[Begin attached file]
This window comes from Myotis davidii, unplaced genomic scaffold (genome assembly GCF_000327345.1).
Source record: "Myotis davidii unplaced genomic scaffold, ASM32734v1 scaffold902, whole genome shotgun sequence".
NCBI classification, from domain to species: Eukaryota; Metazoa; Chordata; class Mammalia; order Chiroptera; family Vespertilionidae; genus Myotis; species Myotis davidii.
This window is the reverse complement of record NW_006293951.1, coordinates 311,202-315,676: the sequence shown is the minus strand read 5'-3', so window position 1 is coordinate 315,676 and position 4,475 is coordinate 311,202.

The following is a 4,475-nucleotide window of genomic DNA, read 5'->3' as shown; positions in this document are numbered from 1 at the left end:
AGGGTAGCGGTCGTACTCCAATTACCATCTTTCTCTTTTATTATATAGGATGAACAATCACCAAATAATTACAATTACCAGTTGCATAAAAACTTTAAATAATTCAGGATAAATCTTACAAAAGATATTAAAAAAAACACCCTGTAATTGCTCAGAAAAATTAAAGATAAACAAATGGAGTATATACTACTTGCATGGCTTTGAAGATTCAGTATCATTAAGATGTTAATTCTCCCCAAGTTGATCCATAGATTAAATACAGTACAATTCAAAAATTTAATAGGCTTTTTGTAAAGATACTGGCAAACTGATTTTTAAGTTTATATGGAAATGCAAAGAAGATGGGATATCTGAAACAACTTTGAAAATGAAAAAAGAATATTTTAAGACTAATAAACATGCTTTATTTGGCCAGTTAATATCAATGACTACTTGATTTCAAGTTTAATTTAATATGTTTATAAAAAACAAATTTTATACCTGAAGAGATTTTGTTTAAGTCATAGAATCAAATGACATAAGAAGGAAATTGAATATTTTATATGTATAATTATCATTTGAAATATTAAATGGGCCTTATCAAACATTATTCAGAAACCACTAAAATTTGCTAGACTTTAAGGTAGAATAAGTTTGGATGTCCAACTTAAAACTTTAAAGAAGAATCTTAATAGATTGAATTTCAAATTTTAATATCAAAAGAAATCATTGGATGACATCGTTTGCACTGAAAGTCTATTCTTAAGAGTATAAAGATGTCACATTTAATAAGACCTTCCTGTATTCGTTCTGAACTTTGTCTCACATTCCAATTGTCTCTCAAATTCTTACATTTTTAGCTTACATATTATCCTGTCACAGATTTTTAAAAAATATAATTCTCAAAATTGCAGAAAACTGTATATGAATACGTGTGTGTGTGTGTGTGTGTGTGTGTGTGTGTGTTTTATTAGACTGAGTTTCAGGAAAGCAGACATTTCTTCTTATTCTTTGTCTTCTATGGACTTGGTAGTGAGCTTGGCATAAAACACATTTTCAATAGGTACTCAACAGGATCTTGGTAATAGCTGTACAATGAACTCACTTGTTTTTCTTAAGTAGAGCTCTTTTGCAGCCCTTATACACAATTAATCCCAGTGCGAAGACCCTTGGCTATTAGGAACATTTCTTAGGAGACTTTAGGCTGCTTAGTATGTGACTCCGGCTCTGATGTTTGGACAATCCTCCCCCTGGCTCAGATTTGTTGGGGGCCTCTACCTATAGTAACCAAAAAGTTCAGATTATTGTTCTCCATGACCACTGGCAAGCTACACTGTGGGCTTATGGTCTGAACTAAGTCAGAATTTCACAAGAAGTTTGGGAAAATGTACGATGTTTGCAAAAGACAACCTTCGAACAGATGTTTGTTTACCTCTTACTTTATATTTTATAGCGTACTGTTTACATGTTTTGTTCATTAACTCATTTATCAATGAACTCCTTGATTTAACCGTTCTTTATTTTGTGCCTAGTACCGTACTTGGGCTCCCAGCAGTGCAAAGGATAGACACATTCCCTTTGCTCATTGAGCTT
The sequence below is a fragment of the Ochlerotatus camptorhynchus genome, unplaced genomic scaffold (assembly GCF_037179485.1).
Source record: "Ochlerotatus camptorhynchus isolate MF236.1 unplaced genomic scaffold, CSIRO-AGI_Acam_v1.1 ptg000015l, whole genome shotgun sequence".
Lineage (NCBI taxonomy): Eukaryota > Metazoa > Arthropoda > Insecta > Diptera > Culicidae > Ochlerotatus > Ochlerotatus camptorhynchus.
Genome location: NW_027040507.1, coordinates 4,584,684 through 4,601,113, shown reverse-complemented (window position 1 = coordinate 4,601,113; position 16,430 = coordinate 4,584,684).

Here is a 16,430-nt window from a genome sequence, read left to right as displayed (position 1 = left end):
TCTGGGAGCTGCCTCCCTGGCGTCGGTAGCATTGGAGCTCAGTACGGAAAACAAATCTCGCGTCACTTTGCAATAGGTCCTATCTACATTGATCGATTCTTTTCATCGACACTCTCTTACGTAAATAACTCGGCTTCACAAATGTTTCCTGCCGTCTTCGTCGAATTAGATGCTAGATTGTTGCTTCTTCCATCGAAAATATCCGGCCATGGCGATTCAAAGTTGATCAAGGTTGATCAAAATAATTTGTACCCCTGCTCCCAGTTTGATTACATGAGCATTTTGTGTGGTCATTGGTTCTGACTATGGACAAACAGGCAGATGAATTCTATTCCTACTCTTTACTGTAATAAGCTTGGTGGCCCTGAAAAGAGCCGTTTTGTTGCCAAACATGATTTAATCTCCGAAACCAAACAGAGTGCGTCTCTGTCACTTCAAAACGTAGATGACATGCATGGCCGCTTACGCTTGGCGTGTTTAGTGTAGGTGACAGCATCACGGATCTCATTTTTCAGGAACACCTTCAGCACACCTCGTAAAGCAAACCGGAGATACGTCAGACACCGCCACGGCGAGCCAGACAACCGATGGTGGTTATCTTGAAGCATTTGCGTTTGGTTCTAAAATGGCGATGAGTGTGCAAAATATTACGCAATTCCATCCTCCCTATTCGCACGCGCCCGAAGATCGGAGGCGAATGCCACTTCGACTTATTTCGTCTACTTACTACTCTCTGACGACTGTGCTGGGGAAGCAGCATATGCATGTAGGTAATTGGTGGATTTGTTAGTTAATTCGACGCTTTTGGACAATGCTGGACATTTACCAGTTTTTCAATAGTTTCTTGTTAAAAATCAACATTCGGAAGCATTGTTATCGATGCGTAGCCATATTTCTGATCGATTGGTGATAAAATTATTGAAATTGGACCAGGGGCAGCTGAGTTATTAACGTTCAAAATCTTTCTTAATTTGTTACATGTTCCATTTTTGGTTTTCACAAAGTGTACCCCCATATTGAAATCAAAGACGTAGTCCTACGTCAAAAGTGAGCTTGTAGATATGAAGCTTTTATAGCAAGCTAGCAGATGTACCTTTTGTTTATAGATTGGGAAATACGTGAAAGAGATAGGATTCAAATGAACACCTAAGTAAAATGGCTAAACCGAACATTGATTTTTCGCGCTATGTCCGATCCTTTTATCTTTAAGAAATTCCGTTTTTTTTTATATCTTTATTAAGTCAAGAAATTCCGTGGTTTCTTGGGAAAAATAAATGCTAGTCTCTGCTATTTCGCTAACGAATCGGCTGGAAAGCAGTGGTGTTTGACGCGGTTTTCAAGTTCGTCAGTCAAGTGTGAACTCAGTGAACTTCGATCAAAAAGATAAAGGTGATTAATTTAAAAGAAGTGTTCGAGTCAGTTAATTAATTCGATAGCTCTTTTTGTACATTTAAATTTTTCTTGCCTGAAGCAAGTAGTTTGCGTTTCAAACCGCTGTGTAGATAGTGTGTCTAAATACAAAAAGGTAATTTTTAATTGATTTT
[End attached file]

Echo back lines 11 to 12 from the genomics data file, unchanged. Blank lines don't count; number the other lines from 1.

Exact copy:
Here is a 16,430-nt window from a genome sequence, read left to right as displayed (position 1 = left end):
TCTGGGAGCTGCCTCCCTGGCGTCGGTAGCATTGGAGCTCAGTACGGAAAACAAATCTCGCGTCACTTTGCAATAGGTCCTATCTACATTGATCGATTCTTTTCATCGACACTCTCTTACGTAAATAACTCGGCTTCACAAATGTTTCCTGCCGTCTTCGTCGAATTAGATGCTAGATTGTTGCTTCTTCCATCGAAAATATCCGGCCATGGCGATTCAAAGTTGATCAAGGTTGATCAAAATAATTTGTACCCCTGCTCCCAGTTTGATTACATGAGCATTTTGTGTGGTCATTGGTTCTGACTATGGACAAACAGGCAGATGAATTCTATTCCTACTCTTTACTGTAATAAGCTTGGTGGCCCTGAAAAGAGCCGTTTTGTTGCCAAACATGATTTAATCTCCGAAACCAAACAGAGTGCGTCTCTGTCACTTCAAAACGTAGATGACATGCATGGCCGCTTACGCTTGGCGTGTTTAGTGTAGGTGACAGCATCACGGATCTCATTTTTCAGGAACACCTTCAGCACACCTCGTAAAGCAAACCGGAGATACGTCAGACACCGCCACGGCGAGCCAGACAACCGATGGTGGTTATCTTGAAGCATTTGCGTTTGGTTCTAAAATGGCGATGAGTGTGCAAAATATTACGCAATTCCATCCTCCCTATTCGCACGCGCCCGAAGATCGGAGGCGAATGCCACTTCGACTTATTTCGTCTACTTACTACTCTCTGACGACTGTGCTGGGGAAGCAGCATATGCATGTAGGTAATTGGTGGATTTGTTAGTTAATTCGACGCTTTTGGACAATGCTGGACATTTACCAGTTTTTCAATAGTTTCTTGTTAAAAATCAACATTCGGAAGCATTGTTATCGATGCGTAGCCATATTTCTGATCGATTGGTGATAAAATTATTGAAATTGGACCAGGGGCAGCTGAGTTATTAACGTTCAAAATCTTTCTTAATTTGTTACATGTTCCATTTTTGGTTTTCACAAAGTGTACCCCCATATTGAAATCAAAGACGTAGTCCTACGTCAAAAGTGAGCTTGTAGATATGAAGCTTTTATAGCAAGCTAGCAGATGTACCTTTTGTTTATAGATTGGGAAATACGTGAAAGAGATAGGATTCAAATGAACACCTAAGTAAAATGGCTAAACCGAACATTGATTTTTCGCGCTATGTCCGATCCTTTTATCTTTAAGAAATTCCGTTTTTTTTTATATCTTTATTAAGTCAAGAAATTCCGTGGTTTCTTGGGAAAAATAAATGCTAGTCTCTGCTATTTCGCTAACGAATCGGCTGGAAAGCAGTGGTGTTTGACGCGGTTTTCAAGTTCGTCAGTCAAGTGTGAACTCAGTGAACTTCGATCAAAAAGATAAAGGTGATTAATTTAAAAGAAGTGTTCGAGTCAGTTAATTAATTCGATAGCTCTTTTTGTACATTTAAATTTTTCTTGCCTGAAGCAAGTAGTTTGCGTTTCAAACCGCTGTGTAGATAGTGTGTCTAAATACAAAAAGGTAATTTTTAATTGATTTT